You don't receive any peace beyond the physical properties of your body either. Everything you are is a product of your body including your consciousness which is an emergent phenomina of your brain function. Why else can brain damage completely alter who a person is? It can make a peaceful man angry all the time, it came make an aggressive person submissive, and so on, forever altering who that person is.

      You can claim all day long that you receive supernatural peace but you claims are baseless assertions lacking any evidence.

      December 7, 2011 at 1:06 pm |
  19. Believe It

    The term atheist shouldn't even exist. There is no term for a non-astrologer, or non-alchemist. There is no term to describe people who still think Elvis is alive. Atheism is nothing more than the noises reasonable people make in the presence of unjustified religious beliefs.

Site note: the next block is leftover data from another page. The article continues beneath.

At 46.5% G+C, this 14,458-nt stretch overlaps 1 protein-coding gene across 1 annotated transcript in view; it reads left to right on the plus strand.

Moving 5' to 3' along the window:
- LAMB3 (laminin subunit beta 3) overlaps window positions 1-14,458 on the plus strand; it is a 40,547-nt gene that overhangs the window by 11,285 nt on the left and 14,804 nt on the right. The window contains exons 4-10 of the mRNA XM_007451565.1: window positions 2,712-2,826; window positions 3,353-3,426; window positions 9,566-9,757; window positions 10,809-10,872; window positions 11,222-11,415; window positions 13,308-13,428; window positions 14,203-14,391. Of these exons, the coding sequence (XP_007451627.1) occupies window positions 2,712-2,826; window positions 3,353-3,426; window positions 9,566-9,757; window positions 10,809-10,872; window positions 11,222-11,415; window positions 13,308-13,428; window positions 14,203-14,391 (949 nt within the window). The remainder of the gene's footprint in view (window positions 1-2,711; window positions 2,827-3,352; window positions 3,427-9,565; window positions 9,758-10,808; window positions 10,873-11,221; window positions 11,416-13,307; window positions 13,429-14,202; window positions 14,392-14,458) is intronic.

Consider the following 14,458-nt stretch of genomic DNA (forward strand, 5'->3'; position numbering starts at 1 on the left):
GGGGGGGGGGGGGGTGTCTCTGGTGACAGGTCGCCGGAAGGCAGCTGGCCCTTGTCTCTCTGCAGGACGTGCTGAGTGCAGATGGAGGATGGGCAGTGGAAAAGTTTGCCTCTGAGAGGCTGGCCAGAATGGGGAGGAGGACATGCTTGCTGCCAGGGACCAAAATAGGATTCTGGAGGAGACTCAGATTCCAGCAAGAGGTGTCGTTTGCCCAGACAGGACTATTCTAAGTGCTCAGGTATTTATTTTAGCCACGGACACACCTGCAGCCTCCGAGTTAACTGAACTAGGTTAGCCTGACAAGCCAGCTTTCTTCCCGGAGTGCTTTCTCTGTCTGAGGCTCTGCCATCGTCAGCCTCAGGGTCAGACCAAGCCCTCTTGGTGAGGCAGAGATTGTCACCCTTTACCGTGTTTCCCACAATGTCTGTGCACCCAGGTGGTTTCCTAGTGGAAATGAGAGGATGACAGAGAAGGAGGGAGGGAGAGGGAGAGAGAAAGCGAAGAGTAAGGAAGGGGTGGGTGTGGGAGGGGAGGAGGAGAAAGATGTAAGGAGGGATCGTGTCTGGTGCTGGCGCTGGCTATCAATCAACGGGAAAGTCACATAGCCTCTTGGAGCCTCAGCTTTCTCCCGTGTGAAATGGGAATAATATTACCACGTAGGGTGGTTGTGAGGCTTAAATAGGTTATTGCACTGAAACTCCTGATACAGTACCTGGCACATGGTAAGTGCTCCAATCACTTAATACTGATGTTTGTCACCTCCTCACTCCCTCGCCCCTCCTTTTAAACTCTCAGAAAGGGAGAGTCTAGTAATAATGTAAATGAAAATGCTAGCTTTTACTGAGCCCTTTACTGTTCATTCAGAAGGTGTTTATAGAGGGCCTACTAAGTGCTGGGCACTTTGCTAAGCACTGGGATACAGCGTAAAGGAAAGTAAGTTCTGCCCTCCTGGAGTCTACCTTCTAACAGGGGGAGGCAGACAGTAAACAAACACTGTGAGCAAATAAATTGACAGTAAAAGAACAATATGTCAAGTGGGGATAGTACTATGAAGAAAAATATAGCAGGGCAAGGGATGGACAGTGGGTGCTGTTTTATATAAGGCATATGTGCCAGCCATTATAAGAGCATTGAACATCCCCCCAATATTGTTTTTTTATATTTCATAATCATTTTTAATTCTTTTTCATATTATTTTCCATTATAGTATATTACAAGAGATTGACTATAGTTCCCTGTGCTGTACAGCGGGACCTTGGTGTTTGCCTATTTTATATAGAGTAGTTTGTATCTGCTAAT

December 7, 2011 at 11:23 am |
    • C. Smith

      Atheism is commonly defined as the belief that gods don't exist (though this is debated by some, it is a useful definition as there is another term for the very different lack of belief either way). In this definition, atheism is no more logical or reasonable than religion. There is no proof of gods. The only logical conclusion that can be reached from that is that logic cannot prove or disprove gods, i.e. that no conclusions should be drawn.

      Saying gods don't exist because we can't prove they do is like saying the entire universe outside Earth is devoid of life because we (today) can't prove that life exists out there. Any reasonable scientist would scoff at that idea.

      December 7, 2011 at 11:27 am |
    • Infinite Horizons

      A just and loving God who wants people to believe that it exists would make it's existence obvious to rational people.

      I am a rational person, and I see no evidence that God exists.

      Therefore, God doesn't exist.